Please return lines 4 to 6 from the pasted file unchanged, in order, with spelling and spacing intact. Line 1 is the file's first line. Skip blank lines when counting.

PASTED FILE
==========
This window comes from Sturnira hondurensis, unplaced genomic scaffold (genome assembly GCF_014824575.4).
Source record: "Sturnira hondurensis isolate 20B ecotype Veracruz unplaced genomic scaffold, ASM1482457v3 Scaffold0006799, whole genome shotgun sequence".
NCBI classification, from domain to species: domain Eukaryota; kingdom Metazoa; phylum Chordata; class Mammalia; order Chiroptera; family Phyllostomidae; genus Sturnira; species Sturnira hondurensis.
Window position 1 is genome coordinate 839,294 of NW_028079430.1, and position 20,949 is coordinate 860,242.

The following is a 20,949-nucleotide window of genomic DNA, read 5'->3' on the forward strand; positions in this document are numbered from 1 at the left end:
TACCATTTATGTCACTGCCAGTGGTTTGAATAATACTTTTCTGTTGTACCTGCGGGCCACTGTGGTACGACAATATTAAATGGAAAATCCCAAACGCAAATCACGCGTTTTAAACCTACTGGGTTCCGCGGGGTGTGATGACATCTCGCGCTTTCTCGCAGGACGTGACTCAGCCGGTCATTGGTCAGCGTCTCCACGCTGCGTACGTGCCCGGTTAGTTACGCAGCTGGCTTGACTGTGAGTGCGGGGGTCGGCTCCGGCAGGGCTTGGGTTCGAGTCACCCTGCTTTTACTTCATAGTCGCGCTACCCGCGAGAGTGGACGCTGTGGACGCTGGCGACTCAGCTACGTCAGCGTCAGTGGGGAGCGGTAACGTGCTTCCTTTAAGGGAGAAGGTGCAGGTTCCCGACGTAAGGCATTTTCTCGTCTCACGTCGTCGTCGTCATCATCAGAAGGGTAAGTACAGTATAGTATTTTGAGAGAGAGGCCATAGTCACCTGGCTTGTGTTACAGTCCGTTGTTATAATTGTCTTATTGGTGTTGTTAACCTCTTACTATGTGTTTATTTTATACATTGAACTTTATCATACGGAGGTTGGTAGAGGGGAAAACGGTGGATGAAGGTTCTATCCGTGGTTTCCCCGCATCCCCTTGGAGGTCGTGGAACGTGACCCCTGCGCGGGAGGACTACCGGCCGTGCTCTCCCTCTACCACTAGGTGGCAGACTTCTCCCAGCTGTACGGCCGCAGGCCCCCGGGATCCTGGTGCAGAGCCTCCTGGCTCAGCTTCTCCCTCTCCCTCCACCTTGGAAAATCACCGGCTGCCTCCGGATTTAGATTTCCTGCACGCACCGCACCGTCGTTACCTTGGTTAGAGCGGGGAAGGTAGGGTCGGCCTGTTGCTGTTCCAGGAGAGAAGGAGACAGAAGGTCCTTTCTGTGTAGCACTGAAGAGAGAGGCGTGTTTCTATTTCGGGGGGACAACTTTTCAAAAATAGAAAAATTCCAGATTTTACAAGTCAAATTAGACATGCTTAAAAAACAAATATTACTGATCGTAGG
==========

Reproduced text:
Window position 1 is genome coordinate 839,294 of NW_028079430.1, and position 20,949 is coordinate 860,242.

The following is a 20,949-nucleotide window of genomic DNA, read 5'->3' on the forward strand; positions in this document are numbered from 1 at the left end:
TACCATTTATGTCACTGCCAGTGGTTTGAATAATACTTTTCTGTTGTACCTGCGGGCCACTGTGGTACGACAATATTAAATGGAAAATCCCAAACGCAAATCACGCGTTTTAAACCTACTGGGTTCCGCGGGGTGTGATGACATCTCGCGCTTTCTCGCAGGACGTGACTCAGCCGGTCATTGGTCAGCGTCTCCACGCTGCGTACGTGCCCGGTTAGTTACGCAGCTGGCTTGACTGTGAGTGCGGGGGTCGGCTCCGGCAGGGCTTGGGTTCGAGTCACCCTGCTTTTACTTCATAGTCGCGCTACCCGCGAGAGTGGACGCTGTGGACGCTGGCGACTCAGCTACGTCAGCGTCAGTGGGGAGCGGTAACGTGCTTCCTTTAAGGGAGAAGGTGCAGGTTCCCGACGTAAGGCATTTTCTCGTCTCACGTCGTCGTCGTCATCATCAGAAGGGTAAGTACAGTATAGTATTTTGAGAGAGAGGCCATAGTCACCTGGCTTGTGTTACAGTCCGTTGTTATAATTGTCTTATTGGTGTTGTTAACCTCTTACTATGTGTTTATTTTATACATTGAACTTTATCATACGGAGGTTGGTAGAGGGGAAAACGGTGGATGAAGGTTCTATCCGTGGTTTCCCCGCATCCCCTTGGAGGTCGTGGAACGTGACCCCTGCGCGGGAGGACTACCGGCCGTGCTCTCCCTCTACCACTAGGTGGCAGACTTCTCCCAGCTGTACGGCCGCAGGCCCCCGGGATCCTGGTGCAGAGCCTCCTGGCTCAGCTTCTCCCTCTCCCTCCACCTTGGAAAATCACCGGCTGCCTCCGGATTTAGATTTCCTGCACGCACCGCACCGTCGTTACCTTGGTTAGAGCGGGGAAGGTAGGGTCGGCCTGTTGCTGTTCCAGGAGAGAAGGAGACAGAAGGTCCTTTCTGTGTAGCACTGAAGAGAGAGGCGTGTTTCTATTTCGGGGGGACAACTTTTCAAAAATAGAAAAATTCCAGATTTTACAAGTCAAATTAGACATGCTTAAAAAACAAATATTACTGATCGTAGG